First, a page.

Hepatitis is swelling and inflammation of the liver. The term is often used to refer to a viral infection of the liver.
Causes, incidence, and risk factors
Hepatitis can be caused by:
Immune cells in the body attacking the liver and causing autoimmune hepatitis
Infections from viruses (such as hepatitis A, hepatitis B, or hepatitis C), bacteria, or parasites
Liver damage from alcohol, poisonous mushrooms, or other poisons
Medications, such as an overdose of acetaminophen, which can be deadly
Liver disease can also be caused by inherited disorders such as
cystic fibrosis or hemochromatosis, a condition that involves having too much iron in your body (the excess iron deposits in the liver).
Other causes include
Wilson's disease (excess copper deposits in the body).
Hepatitis may start and get better quickly (acute hepatitis), or cause long-term disease (chronic hepatitis). In some instances, it may lead to liver damage, liver failure, or even liver cancer.
How severe hepatitis is depends on many factors, including the cause of the liver damage and any illnesses you have. Hepatitis A, for example, is usually short-term and does not lead to chronic liver problems.
The symptoms of hepatitis include:
You may not have symptoms when first infected with hepatitis B or C. You can still develop liver failure later. If you have any risk factors for either type of hepatitis, you should be tested regularly.
Signs and tests
You will have a physical exam to look for:
Enlarged and tender liver
Fluid in the abdomen ( ascites)
Yellowing of the skin
Your doctor may order laboratory tests to diagnose and monitor the hepatitis, including:
Your doctor will talk to you about treatment options. Treatments will vary depending on the cause of your liver disease. Your doctor may recommend a high-calorie diet if you are losing weight.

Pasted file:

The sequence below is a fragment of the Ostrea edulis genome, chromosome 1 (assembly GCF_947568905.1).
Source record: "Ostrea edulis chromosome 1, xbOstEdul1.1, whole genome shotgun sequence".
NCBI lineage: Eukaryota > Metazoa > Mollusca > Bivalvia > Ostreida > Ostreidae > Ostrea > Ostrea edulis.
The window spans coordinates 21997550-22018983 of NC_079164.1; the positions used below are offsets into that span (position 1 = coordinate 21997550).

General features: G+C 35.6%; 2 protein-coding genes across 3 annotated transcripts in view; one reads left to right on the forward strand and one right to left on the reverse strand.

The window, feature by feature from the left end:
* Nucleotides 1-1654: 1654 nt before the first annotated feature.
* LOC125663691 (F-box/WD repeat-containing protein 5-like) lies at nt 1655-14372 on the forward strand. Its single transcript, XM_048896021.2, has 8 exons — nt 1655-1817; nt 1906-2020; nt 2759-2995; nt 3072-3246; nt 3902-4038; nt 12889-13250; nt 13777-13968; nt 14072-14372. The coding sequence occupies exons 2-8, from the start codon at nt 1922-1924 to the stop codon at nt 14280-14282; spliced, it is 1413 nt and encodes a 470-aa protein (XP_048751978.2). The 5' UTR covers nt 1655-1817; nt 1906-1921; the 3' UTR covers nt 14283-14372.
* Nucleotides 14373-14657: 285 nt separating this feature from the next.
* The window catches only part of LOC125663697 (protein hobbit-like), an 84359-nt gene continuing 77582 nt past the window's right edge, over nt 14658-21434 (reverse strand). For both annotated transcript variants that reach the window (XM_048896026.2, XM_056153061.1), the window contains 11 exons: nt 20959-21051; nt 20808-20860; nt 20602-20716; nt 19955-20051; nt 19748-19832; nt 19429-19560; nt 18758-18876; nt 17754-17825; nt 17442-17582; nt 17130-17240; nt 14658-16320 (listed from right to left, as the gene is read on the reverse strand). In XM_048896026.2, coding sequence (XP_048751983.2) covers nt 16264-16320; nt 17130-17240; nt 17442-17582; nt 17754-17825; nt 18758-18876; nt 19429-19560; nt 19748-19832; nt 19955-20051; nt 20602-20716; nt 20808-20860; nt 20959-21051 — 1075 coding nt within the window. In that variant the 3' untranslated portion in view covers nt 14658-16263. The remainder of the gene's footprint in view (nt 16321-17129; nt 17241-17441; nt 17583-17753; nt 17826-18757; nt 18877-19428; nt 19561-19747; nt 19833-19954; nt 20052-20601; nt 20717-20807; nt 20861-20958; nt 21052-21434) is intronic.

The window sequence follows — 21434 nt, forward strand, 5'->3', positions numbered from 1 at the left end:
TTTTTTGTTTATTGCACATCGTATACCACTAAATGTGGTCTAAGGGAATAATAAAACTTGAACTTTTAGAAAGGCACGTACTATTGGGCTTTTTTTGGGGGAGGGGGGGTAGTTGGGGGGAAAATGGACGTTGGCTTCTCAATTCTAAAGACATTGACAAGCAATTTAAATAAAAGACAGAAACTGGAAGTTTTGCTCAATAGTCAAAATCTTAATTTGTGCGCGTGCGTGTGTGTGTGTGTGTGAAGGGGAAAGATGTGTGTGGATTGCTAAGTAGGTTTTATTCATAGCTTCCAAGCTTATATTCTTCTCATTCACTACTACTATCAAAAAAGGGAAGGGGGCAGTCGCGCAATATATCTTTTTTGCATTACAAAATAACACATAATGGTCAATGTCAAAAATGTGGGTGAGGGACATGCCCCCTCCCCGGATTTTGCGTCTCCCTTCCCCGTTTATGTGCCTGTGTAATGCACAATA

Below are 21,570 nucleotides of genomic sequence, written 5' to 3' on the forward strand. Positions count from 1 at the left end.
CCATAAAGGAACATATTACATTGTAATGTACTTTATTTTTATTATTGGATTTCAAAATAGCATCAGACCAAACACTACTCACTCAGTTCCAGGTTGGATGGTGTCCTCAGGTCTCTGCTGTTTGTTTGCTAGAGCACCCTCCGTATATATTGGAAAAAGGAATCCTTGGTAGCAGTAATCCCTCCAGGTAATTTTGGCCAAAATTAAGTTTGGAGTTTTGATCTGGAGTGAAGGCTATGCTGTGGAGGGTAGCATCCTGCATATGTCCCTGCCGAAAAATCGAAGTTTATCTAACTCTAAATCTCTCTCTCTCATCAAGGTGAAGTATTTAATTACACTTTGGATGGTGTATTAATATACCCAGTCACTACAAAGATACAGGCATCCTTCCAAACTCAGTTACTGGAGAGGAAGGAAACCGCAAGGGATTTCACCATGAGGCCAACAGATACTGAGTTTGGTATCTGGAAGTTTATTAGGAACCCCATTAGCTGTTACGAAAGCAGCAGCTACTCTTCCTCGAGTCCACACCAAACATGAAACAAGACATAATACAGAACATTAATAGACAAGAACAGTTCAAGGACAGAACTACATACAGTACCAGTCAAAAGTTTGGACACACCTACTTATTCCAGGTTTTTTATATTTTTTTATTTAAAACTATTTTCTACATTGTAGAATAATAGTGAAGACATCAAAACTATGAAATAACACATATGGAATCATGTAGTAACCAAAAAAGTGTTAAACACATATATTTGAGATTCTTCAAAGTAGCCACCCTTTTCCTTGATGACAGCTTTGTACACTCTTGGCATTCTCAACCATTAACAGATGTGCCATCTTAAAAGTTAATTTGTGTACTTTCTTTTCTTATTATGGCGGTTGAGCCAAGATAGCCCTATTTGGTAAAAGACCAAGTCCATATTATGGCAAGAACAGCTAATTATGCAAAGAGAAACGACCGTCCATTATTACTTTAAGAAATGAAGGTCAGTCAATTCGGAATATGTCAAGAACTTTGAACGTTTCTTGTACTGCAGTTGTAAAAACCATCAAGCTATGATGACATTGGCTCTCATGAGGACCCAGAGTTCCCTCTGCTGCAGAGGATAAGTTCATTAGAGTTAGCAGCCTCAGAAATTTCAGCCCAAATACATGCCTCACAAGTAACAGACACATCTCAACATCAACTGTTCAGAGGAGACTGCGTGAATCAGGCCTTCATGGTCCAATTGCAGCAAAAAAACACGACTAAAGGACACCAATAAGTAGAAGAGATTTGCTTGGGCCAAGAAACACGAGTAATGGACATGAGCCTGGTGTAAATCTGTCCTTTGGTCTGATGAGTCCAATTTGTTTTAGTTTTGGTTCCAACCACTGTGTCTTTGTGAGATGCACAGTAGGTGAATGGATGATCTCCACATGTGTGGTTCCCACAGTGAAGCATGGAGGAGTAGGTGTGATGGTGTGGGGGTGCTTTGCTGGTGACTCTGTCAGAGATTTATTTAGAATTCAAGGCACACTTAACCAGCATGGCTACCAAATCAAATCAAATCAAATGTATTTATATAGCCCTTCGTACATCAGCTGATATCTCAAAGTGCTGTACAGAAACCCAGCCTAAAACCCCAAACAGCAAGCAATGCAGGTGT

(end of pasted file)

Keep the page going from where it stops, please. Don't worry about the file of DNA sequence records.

support groups for people with all types of hepatitis. These groups can help you learn about the latest treatments and how to cope with having the disease.
The outlook for hepatitis will depend on what is causing the liver damage.
Complications Liver cancer
Permanent liver damage, called cirrhosis
Other complications include:
Calling your health care provider
Seek care immediately if you:
Have symptoms from too much acetaminophen or other medicines -- you may need to have your stomach pumped
Have bloody or tarry stools
Are confused or delirious
Call your doctor if:
You have any symptoms of hepatitis or believe that you have been exposed to hepatitis A, B, or C.
You cannot keep food down due to excessive vomiting. You may need to receive nutrition through a vein (intravenously).
You feel sick and have travelled to Asia, Africa, South America, or Central America. Prevention
Talk to your doctor about vaccination for
hepatitis A and hepatitis B.
Lifestyle measures for preventing spread of hepatitis B and C from one person to another include:
Avoid sharing personal items, such as razors or toothbrushes.
Do not share drug needles or other drug equipment (such as straws for snorting drugs).
Clean blood spills with a solution containing 1 part household bleach to 9 parts water.
Be careful when getting tattoos and body piercings.
To reduce your risk of spreading or catching hepatitis A:
Always wash your hands thoroughly after using the restroom and when you come in contact with an infected person's blood, stools, or other bodily fluid.
Avoid unclean food and water. References
Dienstag JL. Hepatitis B virus infection.
N Engl J Med. 2008;359:1486-1500.
Jou JH, Muir AJ. In the clinic. Hepatitis C.
Ann Intern Med. 2008;148:iTC6-1-ITC6-16.
Sjogren MH, Cheatham JG. Hepatitis A. In: Feldman M, Friedman LS, Brandt LJ, eds.
Sleisenger & Fordtran's Gastrointestinal and Liver Disease. 9th ed. Philadelphia, Pa:Saunders Elsevier; 2010:chap 77.
Pawlotsky JM, Mchutchison J. Chronic viral and autoimmune hepatitis. In: Goldman L, Ausiello D, eds.
Cecil Medicine. 24th ed. Philadelphia, Pa: Saunders Elsevier; 2011:chap 151.
David C. Dugdale, III, MD, Professor of Medicine, Division of General Medicine, Department of Medicine, University of Washington School of Medicine; and George F. Longstreth, MD, Department of Gastroenterology, Kaiser Permanente Medical Care Program, San Diego, California. Also reviewed by David Zieve, MD, MHA, Medical Director, A.D.A.M., Inc.
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